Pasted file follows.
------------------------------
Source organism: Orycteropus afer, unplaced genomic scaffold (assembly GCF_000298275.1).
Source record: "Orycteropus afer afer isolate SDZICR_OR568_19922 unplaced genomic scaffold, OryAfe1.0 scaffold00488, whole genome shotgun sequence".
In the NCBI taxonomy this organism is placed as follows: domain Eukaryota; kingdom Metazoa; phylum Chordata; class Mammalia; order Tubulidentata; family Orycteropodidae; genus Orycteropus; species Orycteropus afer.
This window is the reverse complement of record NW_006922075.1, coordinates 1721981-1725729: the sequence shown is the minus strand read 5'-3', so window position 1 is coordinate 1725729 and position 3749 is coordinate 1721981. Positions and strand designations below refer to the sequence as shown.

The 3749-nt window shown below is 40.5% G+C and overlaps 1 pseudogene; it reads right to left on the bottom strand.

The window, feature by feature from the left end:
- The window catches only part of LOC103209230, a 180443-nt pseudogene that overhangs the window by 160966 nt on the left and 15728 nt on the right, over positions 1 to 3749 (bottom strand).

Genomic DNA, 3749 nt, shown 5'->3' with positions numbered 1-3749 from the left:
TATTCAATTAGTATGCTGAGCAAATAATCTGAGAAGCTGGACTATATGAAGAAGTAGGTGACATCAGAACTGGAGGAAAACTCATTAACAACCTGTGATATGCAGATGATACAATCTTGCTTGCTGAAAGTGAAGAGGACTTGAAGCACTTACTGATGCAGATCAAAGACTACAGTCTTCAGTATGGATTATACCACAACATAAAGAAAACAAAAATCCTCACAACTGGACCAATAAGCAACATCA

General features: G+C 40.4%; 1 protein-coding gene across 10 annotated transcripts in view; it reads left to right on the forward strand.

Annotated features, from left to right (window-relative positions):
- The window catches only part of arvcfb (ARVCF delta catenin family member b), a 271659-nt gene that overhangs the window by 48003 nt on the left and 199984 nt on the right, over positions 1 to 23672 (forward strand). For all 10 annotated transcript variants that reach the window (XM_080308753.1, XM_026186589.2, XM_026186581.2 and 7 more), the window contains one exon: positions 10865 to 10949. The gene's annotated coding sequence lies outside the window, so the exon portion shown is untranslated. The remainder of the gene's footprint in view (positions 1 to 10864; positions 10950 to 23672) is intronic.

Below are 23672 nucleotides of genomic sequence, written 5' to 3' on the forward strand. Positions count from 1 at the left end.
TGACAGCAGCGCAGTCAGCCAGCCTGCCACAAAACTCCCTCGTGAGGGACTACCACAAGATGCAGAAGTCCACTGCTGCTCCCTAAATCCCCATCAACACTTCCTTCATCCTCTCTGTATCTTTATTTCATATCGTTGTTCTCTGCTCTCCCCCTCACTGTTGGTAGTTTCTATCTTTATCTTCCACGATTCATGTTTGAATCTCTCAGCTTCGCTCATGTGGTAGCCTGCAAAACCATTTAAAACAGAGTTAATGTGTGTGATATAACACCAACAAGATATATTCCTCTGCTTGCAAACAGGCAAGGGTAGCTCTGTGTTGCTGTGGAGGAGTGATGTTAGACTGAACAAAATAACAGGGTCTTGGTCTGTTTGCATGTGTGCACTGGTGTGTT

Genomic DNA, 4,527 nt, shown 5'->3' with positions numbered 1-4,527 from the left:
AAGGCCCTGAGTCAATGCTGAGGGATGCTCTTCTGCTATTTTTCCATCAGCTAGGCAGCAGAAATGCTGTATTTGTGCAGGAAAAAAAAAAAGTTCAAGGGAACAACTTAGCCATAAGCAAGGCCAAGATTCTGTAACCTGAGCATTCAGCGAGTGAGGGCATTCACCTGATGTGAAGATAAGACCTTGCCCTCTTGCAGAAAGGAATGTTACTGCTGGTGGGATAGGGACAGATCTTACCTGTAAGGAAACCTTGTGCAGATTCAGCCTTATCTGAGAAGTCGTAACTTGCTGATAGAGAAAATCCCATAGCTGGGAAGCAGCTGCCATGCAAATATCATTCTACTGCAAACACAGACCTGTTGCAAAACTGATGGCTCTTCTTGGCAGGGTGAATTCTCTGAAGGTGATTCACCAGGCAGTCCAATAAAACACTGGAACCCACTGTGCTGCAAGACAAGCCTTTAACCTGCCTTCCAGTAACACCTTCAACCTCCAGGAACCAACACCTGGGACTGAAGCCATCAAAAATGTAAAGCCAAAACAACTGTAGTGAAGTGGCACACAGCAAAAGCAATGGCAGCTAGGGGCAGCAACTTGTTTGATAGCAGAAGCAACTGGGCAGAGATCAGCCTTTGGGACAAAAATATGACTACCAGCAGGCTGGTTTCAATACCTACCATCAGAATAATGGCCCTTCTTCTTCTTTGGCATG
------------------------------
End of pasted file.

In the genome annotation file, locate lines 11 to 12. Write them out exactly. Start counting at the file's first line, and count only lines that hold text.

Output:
Annotated features, from left to right (window-relative positions):
- The window catches only part of arvcfb (ARVCF delta catenin family member b), a 271659-nt gene that overhangs the window by 48003 nt on the left and 199984 nt on the right, over positions 1 to 23672 (forward strand). For all 10 annotated transcript variants that reach the window (XM_080308753.1, XM_026186589.2, XM_026186581.2 and 7 more), the window contains one exon: positions 10865 to 10949. The gene's annotated coding sequence lies outside the window, so the exon portion shown is untranslated. The remainder of the gene's footprint in view (positions 1 to 10864; positions 10950 to 23672) is intronic.